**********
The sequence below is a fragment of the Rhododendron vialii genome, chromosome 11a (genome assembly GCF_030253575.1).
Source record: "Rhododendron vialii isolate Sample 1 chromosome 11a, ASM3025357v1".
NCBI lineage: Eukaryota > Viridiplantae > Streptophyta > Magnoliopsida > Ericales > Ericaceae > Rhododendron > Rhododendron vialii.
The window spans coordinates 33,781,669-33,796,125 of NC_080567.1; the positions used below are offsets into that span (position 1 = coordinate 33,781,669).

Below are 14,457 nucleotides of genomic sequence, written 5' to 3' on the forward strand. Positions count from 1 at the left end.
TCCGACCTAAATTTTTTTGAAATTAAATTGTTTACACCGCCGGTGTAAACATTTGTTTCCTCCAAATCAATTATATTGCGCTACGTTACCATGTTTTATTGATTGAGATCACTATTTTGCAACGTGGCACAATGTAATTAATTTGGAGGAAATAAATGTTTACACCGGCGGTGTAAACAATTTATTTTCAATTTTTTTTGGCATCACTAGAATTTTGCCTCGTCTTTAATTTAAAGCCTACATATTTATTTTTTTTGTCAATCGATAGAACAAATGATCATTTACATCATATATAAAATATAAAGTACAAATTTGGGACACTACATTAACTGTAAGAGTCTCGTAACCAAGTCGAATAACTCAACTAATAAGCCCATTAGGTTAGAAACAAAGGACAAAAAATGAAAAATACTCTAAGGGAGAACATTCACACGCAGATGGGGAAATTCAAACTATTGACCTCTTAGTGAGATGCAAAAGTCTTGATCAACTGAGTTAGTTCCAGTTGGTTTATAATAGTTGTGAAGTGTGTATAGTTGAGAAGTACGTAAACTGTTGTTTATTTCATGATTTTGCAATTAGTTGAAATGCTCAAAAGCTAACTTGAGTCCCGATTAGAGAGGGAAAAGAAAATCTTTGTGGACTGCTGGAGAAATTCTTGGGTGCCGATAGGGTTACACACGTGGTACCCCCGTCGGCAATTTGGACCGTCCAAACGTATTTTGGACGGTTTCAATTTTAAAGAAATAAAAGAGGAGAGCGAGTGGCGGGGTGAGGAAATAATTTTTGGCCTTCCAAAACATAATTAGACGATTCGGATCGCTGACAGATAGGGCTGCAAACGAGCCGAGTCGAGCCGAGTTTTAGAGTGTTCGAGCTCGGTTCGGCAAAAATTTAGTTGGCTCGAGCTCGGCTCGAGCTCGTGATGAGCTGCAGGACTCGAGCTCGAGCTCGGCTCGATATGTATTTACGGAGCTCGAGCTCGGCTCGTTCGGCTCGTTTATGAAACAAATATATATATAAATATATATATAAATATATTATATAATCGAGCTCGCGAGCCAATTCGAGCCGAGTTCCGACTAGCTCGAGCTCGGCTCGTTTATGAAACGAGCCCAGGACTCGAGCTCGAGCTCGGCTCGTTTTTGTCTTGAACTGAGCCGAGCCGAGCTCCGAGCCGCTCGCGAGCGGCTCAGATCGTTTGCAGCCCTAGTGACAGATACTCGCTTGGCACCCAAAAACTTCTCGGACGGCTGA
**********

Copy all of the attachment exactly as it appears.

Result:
The sequence below is a fragment of the Rhododendron vialii genome, chromosome 11a (genome assembly GCF_030253575.1).
Source record: "Rhododendron vialii isolate Sample 1 chromosome 11a, ASM3025357v1".
NCBI lineage: Eukaryota > Viridiplantae > Streptophyta > Magnoliopsida > Ericales > Ericaceae > Rhododendron > Rhododendron vialii.
The window spans coordinates 33,781,669-33,796,125 of NC_080567.1; the positions used below are offsets into that span (position 1 = coordinate 33,781,669).

Below are 14,457 nucleotides of genomic sequence, written 5' to 3' on the forward strand. Positions count from 1 at the left end.
TCCGACCTAAATTTTTTTGAAATTAAATTGTTTACACCGCCGGTGTAAACATTTGTTTCCTCCAAATCAATTATATTGCGCTACGTTACCATGTTTTATTGATTGAGATCACTATTTTGCAACGTGGCACAATGTAATTAATTTGGAGGAAATAAATGTTTACACCGGCGGTGTAAACAATTTATTTTCAATTTTTTTTGGCATCACTAGAATTTTGCCTCGTCTTTAATTTAAAGCCTACATATTTATTTTTTTTGTCAATCGATAGAACAAATGATCATTTACATCATATATAAAATATAAAGTACAAATTTGGGACACTACATTAACTGTAAGAGTCTCGTAACCAAGTCGAATAACTCAACTAATAAGCCCATTAGGTTAGAAACAAAGGACAAAAAATGAAAAATACTCTAAGGGAGAACATTCACACGCAGATGGGGAAATTCAAACTATTGACCTCTTAGTGAGATGCAAAAGTCTTGATCAACTGAGTTAGTTCCAGTTGGTTTATAATAGTTGTGAAGTGTGTATAGTTGAGAAGTACGTAAACTGTTGTTTATTTCATGATTTTGCAATTAGTTGAAATGCTCAAAAGCTAACTTGAGTCCCGATTAGAGAGGGAAAAGAAAATCTTTGTGGACTGCTGGAGAAATTCTTGGGTGCCGATAGGGTTACACACGTGGTACCCCCGTCGGCAATTTGGACCGTCCAAACGTATTTTGGACGGTTTCAATTTTAAAGAAATAAAAGAGGAGAGCGAGTGGCGGGGTGAGGAAATAATTTTTGGCCTTCCAAAACATAATTAGACGATTCGGATCGCTGACAGATAGGGCTGCAAACGAGCCGAGTCGAGCCGAGTTTTAGAGTGTTCGAGCTCGGTTCGGCAAAAATTTAGTTGGCTCGAGCTCGGCTCGAGCTCGTGATGAGCTGCAGGACTCGAGCTCGAGCTCGGCTCGATATGTATTTACGGAGCTCGAGCTCGGCTCGTTCGGCTCGTTTATGAAACAAATATATATATAAATATATATATAAATATATTATATAATCGAGCTCGCGAGCCAATTCGAGCCGAGTTCCGACTAGCTCGAGCTCGGCTCGTTTATGAAACGAGCCCAGGACTCGAGCTCGAGCTCGGCTCGTTTTTGTCTTGAACTGAGCCGAGCCGAGCTCCGAGCCGCTCGCGAGCGGCTCAGATCGTTTGCAGCCCTAGTGACAGATACTCGCTTGGCACCCAAAAACTTCTCGGACGGCTGA